The new film is about a gambling addict who is given the ultimate temptation — a bag of money.
Swanberg, who went to high school in Naperville, and Johnson, who grew up in Evanston, joined Morning Shift’s Jenn White to talk about how they work together, and what makes this film different from their past work.
On what viewers can expect
Jake Johnson: I loved growing up and watching the rambler-gambler, cool guys rolling into town, flipping coins in the air 1970s movies. But I just don’t have interest in playing those characters. We just wanted to show a regular person who gets into a situation bigger than his ability to get out of it. This is a movie about gambling, but it is not a gambling movie. A lot of gambling movies I see go after the Rat Pack vibe. But I used to work at the Hollywood Park Casino in Inglewood, California, and I’ve spent a lot of times in diff casinos on weekdays — the weekday gambling crowd does not have a Frank Sinatra feeling to it. It feels very real, and very grounded. I think what made Joe and I a special collaboration is that Joe isn’t into cards, so everything we had to do, he had to be entertained. So if I were making this movie on my own, it’d get really heavy on the ins and outs of playing but Joe was the audience.
On showing the nuances of addiction in Win It All
Johnson: Addiction is something I find very interesting. If you find somebody who was an addict, they’ll throw away their lives and they’re not bad people. And when you break it down and say, “how did you lose your family, your kids and screw up that job for cocaine.” And they may say they don’t know, something inside of them was making them do it. In terms of the character “Eddie,” I don’t think he was looking for trouble. The trouble with him was inside his head.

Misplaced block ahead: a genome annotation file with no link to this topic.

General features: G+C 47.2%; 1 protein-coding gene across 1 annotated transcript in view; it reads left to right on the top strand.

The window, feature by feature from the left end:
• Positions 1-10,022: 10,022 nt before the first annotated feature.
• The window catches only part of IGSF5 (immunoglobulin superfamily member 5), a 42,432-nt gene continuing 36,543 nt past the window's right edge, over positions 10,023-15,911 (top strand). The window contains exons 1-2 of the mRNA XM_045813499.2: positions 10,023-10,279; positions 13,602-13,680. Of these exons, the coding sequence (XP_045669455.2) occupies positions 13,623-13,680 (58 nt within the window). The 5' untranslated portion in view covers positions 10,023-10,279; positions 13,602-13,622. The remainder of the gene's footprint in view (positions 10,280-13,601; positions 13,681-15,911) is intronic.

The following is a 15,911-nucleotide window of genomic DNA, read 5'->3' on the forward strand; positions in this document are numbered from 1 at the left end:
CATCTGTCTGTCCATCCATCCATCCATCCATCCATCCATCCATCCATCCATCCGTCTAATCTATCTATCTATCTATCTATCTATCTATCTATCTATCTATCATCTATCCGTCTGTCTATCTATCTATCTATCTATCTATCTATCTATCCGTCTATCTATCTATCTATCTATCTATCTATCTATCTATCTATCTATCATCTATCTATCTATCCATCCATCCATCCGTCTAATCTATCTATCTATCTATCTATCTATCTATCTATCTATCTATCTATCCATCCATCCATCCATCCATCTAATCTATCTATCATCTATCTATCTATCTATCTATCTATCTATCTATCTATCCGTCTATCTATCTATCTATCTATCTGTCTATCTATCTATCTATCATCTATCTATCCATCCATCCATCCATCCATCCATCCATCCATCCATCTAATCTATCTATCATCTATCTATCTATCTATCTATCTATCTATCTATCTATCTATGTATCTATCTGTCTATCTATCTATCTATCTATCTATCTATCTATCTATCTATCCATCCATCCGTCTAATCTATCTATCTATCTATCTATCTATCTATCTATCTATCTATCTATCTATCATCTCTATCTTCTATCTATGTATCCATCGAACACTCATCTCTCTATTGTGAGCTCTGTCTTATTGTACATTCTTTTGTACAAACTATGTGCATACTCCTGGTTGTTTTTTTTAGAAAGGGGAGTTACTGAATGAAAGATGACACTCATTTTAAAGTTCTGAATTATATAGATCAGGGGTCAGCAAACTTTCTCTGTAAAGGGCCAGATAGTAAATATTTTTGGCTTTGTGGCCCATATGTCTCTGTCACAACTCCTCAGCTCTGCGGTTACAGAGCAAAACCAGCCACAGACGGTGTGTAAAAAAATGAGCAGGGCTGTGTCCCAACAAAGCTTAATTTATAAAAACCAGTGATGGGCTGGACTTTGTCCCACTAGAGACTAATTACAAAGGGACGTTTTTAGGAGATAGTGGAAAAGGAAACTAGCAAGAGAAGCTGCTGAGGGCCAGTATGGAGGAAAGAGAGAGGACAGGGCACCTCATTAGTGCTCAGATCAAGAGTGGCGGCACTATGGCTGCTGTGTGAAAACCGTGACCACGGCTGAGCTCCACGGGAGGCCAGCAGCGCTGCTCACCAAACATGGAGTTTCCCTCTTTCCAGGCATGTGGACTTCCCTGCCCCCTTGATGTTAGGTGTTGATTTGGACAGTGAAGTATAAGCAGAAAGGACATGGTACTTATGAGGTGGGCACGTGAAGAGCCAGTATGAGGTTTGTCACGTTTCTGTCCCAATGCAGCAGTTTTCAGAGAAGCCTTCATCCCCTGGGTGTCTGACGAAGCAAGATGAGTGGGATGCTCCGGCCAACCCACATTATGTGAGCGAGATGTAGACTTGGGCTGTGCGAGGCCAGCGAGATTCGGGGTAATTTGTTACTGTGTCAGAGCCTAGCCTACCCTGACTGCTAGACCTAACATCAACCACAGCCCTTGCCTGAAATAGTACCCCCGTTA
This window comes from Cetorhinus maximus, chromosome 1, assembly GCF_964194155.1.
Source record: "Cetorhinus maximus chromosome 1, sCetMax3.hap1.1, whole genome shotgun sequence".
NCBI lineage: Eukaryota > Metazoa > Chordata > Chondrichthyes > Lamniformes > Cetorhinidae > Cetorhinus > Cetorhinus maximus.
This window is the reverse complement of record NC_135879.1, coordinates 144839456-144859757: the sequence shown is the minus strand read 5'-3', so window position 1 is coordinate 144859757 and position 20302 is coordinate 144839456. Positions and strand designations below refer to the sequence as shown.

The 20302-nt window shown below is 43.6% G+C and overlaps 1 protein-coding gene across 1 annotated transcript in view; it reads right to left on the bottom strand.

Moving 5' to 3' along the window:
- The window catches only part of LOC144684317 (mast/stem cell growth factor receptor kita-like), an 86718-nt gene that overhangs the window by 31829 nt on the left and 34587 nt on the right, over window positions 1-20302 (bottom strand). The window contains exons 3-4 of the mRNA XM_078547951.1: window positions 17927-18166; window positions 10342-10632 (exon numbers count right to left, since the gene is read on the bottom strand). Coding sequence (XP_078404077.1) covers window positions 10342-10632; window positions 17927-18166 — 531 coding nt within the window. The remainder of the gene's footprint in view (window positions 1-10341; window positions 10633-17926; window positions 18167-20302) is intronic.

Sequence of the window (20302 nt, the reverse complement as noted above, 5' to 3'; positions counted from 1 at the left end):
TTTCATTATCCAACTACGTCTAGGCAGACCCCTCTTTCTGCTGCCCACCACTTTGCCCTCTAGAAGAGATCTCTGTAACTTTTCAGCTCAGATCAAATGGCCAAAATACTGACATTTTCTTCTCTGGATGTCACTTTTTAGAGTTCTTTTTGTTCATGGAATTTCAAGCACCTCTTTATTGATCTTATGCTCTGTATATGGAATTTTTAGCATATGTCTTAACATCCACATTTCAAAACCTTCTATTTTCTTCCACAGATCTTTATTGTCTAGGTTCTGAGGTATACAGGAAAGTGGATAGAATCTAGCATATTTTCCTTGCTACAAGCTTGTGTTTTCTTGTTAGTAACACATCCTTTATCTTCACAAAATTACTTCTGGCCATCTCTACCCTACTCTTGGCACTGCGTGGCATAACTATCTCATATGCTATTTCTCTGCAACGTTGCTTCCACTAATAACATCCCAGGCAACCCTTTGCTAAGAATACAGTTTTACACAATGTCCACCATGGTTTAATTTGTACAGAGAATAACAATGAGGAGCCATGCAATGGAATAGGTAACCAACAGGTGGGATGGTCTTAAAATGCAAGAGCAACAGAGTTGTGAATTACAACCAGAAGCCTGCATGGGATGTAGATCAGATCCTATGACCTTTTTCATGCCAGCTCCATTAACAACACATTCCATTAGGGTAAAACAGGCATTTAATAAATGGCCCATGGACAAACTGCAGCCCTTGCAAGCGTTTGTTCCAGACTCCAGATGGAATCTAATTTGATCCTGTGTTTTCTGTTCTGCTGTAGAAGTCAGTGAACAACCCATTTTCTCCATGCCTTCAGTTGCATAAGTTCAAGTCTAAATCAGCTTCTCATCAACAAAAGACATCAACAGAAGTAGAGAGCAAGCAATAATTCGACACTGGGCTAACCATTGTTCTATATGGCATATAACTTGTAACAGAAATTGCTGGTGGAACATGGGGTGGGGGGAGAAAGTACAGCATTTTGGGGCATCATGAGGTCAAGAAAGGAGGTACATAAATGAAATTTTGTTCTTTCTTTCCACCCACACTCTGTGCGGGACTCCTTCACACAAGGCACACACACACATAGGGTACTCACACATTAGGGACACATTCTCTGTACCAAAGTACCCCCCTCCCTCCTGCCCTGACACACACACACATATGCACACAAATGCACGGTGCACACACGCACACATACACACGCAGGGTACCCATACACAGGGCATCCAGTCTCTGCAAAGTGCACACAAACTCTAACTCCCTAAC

On filming in Chicago
Joe Swanberg: It’s a nice city to make movies in. It’s nice to shoot in Los Angeles and New York because there’s an infrastructure made to support the film industry, that’s happening in Chicago so it’s interesting to watch the city’s film scene develop. I’m really happy that my crew has work year-round now — that has not always been the case. But the thing I love about shooting here is that people aren’t jaded by the film industry. If you walk into a bar and say, “hey, I’m shooting a movie, can we turn the music off for a short while,” they may accommodate you while staying open for business. That’s not likely to happen in NYC or LA. I tried it. They were like, “that’ll be $3,000.” I also feel like people are really respectful here. I find we don’t get hassled if we’re out shooting on the street. There’s a sense in a city like Chicago where everybody works that, “oh yeah, those guys are at work, too. I should not walk up and ruin their shot.”
On making Chicago a character
Johnson: I believe Chicago isn’t only a character in these movies. I think it’s an important character because it makes the world real, and even though you know it’s a movie because of the music, hopefully you get lost in it.
This interview has been edited for clarity and conciseness. Click play above to listen to the entire interview.